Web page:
Michigan State was a team led by freshman, but injuries throughout the season caused any veteran leadership the Spartans had to disappear.
Eron Harris, Tum Tum Nairn, Alvin Ellis III and Matt Van Dyk all contributed in different ways so let’s hand out grades to the Spartan upperclassmen.
Matt Van Dyk: C+
Van Dyk didn’t wow anyone this season with his play, but he had more value than most may think. His lack of minutes make it hard for him to stand out, but Van Dyk made the most of every opportunity he got. Sure, he wasn’t much of a threat to score, but his hustle, willingness to play defense and ability to box out made up for it. In Miles Bridges’ absence early in the season, Van Dyk filled in nicely averaging 15.4 minutes, two points and 4.6 rebounds. Van Dyk’s season averages were 1.2 points and 1.6 rebounds in 7.3 minutes per game. MSU didn’t need him to score, but he played his role nicely and gave value to a small team.
Alvin Ellis III: C+
After a slow start to the 2016-17 season, Ellis III came alive at the start of Big Ten play. In the first two games of conference play, he scored 20 points in an overtime win against Minnesota and 16 in a 61-52 win over Northwestern. Ellis III relied a little too much on the 3-pointer this year, but he shot 36 percent from beyond the arc, which is respectable. His senior year highlight came against Ohio State on Valentines Day, where he scored 18 points on 6-of-9 shooting from beyond the arc en route to a 74-66 win. He became a more reliable threat as the season went along and that is exactly what the Spartans needed. He made his fair share of mistakes, but he helped MSU more than he hurt them this season. He will not be heading to the NBA, but I can see his game transitioning overseas.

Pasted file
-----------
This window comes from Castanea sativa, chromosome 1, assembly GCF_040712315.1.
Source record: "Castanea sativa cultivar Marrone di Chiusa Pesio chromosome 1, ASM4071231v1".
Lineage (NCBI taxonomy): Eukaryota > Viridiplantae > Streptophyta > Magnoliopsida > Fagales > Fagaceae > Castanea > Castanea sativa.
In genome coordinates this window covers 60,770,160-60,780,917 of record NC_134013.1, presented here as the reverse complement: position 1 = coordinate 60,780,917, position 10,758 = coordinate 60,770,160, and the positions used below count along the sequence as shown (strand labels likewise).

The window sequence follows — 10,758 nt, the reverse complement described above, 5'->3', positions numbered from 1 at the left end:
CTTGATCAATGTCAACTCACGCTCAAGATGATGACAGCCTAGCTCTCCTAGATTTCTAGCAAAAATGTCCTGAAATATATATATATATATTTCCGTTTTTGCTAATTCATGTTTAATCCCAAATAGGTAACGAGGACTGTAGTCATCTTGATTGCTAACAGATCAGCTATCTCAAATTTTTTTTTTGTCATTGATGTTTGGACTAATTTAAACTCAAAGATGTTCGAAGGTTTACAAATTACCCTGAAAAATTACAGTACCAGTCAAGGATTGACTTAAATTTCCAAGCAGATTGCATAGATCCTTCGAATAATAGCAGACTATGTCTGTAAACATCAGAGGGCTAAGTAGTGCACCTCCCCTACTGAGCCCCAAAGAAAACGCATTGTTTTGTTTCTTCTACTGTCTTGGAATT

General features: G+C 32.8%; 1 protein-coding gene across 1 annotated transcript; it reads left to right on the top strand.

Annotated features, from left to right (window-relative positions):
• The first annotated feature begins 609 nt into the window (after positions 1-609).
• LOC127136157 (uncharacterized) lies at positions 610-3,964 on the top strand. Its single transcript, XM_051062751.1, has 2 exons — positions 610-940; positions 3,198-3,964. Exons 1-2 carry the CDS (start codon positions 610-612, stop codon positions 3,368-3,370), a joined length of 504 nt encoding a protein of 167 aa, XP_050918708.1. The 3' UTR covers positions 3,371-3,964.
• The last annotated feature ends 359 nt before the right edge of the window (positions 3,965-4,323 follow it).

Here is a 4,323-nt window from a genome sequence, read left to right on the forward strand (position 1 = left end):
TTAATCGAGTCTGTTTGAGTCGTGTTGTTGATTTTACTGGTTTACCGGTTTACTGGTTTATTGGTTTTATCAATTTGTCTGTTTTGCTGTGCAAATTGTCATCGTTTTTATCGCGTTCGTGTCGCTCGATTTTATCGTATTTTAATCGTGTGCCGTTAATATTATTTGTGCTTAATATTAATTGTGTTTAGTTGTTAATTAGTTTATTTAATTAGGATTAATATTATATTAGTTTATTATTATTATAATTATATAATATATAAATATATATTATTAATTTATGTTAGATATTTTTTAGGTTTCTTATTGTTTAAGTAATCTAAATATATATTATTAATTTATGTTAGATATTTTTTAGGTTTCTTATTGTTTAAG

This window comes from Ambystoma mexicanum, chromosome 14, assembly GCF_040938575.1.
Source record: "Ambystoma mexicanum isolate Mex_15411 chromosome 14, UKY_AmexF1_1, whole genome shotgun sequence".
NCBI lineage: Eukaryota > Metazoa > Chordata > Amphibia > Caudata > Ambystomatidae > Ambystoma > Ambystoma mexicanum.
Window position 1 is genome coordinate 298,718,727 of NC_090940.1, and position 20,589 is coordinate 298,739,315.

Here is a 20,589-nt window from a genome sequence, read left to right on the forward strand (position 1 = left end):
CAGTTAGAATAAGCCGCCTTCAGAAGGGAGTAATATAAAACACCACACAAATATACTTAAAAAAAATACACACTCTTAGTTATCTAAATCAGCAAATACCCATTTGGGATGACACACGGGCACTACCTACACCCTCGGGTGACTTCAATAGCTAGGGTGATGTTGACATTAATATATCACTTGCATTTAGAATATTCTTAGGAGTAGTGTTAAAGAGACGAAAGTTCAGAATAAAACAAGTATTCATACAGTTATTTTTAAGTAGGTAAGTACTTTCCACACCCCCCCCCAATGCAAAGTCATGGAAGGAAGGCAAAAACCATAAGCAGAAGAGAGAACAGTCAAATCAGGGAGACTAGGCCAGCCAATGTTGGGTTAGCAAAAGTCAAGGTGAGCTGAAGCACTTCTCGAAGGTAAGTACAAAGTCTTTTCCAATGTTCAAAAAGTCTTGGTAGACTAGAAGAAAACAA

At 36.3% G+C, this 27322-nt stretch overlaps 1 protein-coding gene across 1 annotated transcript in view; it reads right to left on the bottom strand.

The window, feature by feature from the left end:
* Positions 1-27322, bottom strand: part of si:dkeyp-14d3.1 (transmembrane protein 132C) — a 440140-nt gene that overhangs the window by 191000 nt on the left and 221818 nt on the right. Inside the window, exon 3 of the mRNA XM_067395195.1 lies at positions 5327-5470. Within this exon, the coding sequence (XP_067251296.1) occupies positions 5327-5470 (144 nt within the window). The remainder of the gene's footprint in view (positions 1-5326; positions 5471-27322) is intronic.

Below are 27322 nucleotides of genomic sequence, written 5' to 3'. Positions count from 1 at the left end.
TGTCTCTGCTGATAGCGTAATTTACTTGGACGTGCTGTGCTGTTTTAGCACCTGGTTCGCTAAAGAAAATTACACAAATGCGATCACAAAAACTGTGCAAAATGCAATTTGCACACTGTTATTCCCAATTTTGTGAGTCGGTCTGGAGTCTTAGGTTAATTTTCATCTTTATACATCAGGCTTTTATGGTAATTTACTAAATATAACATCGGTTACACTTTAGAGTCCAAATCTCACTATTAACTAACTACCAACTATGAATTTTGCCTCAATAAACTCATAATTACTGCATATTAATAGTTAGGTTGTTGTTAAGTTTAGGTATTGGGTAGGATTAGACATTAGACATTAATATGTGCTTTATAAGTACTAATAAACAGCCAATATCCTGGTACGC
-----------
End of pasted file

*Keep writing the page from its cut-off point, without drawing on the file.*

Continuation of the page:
Tum Tum Nairn: C
The biggest knock on Nairn is his shooting ability. He worked a lot in the offseason to better his jump shot, but it still wasn’t where it needed to be this season. However, he did knock down some clutch shots this season, including a 3-pointer to tie the game versus Arizona in the first game of the season. It wasn’t the prettiest shot, but Nairn was able to get a friendly roll. He averaged 3.5 points 3.6 assists and 2.5 rebounds per game this season. His biggest contribution to the team came on the defensive end of the court and as a vocal leader. He isn’t going to score 20 points a night, but he is going to play intense defense and make sure other guys aren’t slacking. Nairn is good floor general for the Spartans, but his outside shot has to take a step forward if he wants to start over Cassius Winston next season. Still, Nairn figures to be a key piece to a loaded 2017-18 Spartan roster.
Eron Harris: B-
What a heart breaking season for Harris. After a somewhat disappointing junior season, Harris was expected to be a consistent scoring threat for the Spartans, but he struggled to find a rhythm. You never knew what to expect from him this season. He could drop 30 like he did against Florida Gulf Coast or he could score two like he did against Kentucky. Even though he was inconsistent, Harris was still able to average 10.4 points, 2.9 rebounds and 1.6 assists per game while shooting 43 percent from the field and 38 percent from beyond the arc. Unfortunately for Harris, his season and Spartan career ended on Feb. 18 in a game against Purdue after suffering a right knee injury in the second half. Although Harris’ college career is done, his game is very intriguing. He is a very talented scorer and he improved defensively in his time at MSU. He will likely go undrafted, but don’t be surprised if he gets picked up after the draft and plays in the summer league.
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